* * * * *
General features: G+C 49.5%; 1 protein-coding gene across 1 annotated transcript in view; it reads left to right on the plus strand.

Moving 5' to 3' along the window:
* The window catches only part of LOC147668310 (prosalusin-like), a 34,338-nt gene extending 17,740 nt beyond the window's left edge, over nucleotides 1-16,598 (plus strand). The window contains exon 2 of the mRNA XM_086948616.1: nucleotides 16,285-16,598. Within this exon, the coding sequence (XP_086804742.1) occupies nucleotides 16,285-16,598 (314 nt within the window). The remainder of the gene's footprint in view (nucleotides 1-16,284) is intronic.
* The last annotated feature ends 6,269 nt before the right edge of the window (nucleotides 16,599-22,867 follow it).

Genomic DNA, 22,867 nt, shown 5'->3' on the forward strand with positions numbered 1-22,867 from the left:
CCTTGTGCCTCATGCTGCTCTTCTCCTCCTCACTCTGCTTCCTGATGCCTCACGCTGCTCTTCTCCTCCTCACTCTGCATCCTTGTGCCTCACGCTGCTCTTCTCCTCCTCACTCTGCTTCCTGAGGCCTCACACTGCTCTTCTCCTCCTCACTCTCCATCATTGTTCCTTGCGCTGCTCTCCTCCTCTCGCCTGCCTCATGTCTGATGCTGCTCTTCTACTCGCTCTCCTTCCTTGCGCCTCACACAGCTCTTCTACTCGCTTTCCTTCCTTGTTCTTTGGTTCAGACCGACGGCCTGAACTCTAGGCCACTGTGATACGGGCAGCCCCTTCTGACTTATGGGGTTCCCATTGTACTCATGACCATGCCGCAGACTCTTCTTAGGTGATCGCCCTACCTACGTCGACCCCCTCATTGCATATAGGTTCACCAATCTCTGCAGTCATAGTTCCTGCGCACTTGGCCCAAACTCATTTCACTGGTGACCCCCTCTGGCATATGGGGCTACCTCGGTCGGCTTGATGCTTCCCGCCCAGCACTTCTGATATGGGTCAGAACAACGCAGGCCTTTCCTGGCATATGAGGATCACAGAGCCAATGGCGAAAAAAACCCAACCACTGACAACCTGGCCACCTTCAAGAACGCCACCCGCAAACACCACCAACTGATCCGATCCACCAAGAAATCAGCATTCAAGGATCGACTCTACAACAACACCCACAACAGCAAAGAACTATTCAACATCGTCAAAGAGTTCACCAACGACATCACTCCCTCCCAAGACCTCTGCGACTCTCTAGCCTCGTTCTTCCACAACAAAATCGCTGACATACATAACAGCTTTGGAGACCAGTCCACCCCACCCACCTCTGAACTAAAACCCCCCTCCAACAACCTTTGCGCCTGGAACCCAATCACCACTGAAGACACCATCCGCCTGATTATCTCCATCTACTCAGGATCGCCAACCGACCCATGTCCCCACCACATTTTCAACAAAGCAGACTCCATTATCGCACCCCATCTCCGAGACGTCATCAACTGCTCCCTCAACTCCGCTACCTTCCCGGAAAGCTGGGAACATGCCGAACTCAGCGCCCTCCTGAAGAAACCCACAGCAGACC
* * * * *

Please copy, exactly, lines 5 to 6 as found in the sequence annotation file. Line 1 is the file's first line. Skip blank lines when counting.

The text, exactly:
Genomic DNA, 22,867 nt, shown 5'->3' on the forward strand with positions numbered 1-22,867 from the left:
CCTTGTGCCTCATGCTGCTCTTCTCCTCCTCACTCTGCTTCCTGATGCCTCACGCTGCTCTTCTCCTCCTCACTCTGCATCCTTGTGCCTCACGCTGCTCTTCTCCTCCTCACTCTGCTTCCTGAGGCCTCACACTGCTCTTCTCCTCCTCACTCTCCATCATTGTTCCTTGCGCTGCTCTCCTCCTCTCGCCTGCCTCATGTCTGATGCTGCTCTTCTACTCGCTCTCCTTCCTTGCGCCTCACACAGCTCTTCTACTCGCTTTCCTTCCTTGTTCTTTGGTTCAGACCGACGGCCTGAACTCTAGGCCACTGTGATACGGGCAGCCCCTTCTGACTTATGGGGTTCCCATTGTACTCATGACCATGCCGCAGACTCTTCTTAGGTGATCGCCCTACCTACGTCGACCCCCTCATTGCATATAGGTTCACCAATCTCTGCAGTCATAGTTCCTGCGCACTTGGCCCAAACTCATTTCACTGGTGACCCCCTCTGGCATATGGGGCTACCTCGGTCGGCTTGATGCTTCCCGCCCAGCACTTCTGATATGGGTCAGAACAACGCAGGCCTTTCCTGGCATATGAGGATCACAGAGCCAATGGCGAAAAAAACCCAACCACTGACAACCTGGCCACCTTCAAGAACGCCACCCGCAAACACCACCAACTGATCCGATCCACCAAGAAATCAGCATTCAAGGATCGACTCTACAACAACACCCACAACAGCAAAGAACTATTCAACATCGTCAAAGAGTTCACCAACGACATCACTCCCTCCCAAGACCTCTGCGACTCTCTAGCCTCGTTCTTCCACAACAAAATCGCTGACATACATAACAGCTTTGGAGACCAGTCCACCCCACCCACCTCTGAACTAAAACCCCCCTCCAACAACCTTTGCGCCTGGAACCCAATCACCACTGAAGACACCATCCGCCTGATTATCTCCATCTACTCAGGATCGCCAACCGACCCATGTCCCCACCACATTTTCAACAAAGCAGACTCCATTATCGCACCCCATCTCCGAGACGTCATCAACTGCTCCCTCAACTCCGCTACCTTCCCGGAAAGCTGGGAACATGCCGAACTCAGCGCCCTCCTGAAGAAACCCACAGCAGACC